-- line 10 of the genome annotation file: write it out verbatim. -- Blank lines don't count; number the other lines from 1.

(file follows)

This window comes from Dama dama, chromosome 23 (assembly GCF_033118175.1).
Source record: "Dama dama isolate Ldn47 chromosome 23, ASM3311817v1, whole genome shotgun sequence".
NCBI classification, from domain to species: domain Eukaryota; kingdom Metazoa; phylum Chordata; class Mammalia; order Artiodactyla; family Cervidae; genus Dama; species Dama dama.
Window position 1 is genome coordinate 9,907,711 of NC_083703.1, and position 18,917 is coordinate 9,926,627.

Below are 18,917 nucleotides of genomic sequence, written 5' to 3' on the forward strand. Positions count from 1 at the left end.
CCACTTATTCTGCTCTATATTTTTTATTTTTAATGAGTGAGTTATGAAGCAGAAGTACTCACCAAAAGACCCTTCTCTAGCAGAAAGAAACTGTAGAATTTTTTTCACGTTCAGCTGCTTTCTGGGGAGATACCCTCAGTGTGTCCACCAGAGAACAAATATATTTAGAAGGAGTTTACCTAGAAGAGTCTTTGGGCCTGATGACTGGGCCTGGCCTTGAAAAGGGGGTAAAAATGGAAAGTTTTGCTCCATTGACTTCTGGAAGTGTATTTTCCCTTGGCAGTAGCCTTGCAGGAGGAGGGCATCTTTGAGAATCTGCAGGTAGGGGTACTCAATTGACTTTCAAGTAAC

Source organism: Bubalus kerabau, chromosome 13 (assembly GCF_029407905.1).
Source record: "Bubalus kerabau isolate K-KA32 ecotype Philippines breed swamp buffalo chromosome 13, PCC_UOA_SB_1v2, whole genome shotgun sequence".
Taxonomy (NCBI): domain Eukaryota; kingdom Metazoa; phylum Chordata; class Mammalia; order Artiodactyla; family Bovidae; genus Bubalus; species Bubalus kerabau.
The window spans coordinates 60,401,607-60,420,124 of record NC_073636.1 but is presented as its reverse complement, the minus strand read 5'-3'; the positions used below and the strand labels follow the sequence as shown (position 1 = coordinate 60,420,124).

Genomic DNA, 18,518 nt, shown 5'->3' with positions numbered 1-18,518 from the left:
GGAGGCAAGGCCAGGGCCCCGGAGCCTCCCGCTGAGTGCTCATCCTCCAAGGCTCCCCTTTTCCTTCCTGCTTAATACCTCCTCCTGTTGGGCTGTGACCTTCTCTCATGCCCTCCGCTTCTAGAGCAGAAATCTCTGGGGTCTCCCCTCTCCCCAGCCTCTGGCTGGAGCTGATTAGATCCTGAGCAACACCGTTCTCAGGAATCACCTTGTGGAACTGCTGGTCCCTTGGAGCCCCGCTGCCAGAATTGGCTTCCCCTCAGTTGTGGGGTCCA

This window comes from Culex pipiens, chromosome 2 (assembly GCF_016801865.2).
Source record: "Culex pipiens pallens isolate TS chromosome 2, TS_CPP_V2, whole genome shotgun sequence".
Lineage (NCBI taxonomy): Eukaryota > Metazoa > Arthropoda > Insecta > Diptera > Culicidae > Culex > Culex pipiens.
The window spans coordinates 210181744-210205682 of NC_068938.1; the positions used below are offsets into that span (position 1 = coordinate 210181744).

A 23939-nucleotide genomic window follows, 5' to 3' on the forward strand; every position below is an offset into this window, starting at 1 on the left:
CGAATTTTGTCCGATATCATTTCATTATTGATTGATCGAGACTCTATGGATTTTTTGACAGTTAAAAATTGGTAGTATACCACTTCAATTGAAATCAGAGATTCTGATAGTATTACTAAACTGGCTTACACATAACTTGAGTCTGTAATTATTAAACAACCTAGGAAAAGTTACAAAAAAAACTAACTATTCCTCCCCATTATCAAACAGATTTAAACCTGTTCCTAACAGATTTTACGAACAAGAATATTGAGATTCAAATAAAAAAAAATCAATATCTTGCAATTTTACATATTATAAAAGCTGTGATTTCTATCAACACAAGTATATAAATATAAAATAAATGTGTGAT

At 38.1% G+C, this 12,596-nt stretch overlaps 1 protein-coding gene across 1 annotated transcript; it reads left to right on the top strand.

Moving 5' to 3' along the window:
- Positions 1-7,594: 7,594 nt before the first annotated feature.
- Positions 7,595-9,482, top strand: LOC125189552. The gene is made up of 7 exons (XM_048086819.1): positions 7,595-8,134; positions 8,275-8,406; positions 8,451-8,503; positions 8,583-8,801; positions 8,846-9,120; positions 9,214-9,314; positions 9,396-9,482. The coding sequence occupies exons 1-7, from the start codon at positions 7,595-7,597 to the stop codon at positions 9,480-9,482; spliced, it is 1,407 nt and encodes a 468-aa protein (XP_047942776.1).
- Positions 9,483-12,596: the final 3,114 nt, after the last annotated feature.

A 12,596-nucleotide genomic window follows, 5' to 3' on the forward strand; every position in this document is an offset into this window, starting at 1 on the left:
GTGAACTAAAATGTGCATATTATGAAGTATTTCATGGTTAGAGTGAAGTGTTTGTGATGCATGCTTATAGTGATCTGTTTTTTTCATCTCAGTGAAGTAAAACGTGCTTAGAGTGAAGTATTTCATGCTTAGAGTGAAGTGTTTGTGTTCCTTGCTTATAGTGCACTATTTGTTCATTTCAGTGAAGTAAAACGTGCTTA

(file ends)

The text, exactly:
The window spans coordinates 60,401,607-60,420,124 of record NC_073636.1 but is presented as its reverse complement, the minus strand read 5'-3'; the positions used below and the strand labels follow the sequence as shown (position 1 = coordinate 60,420,124).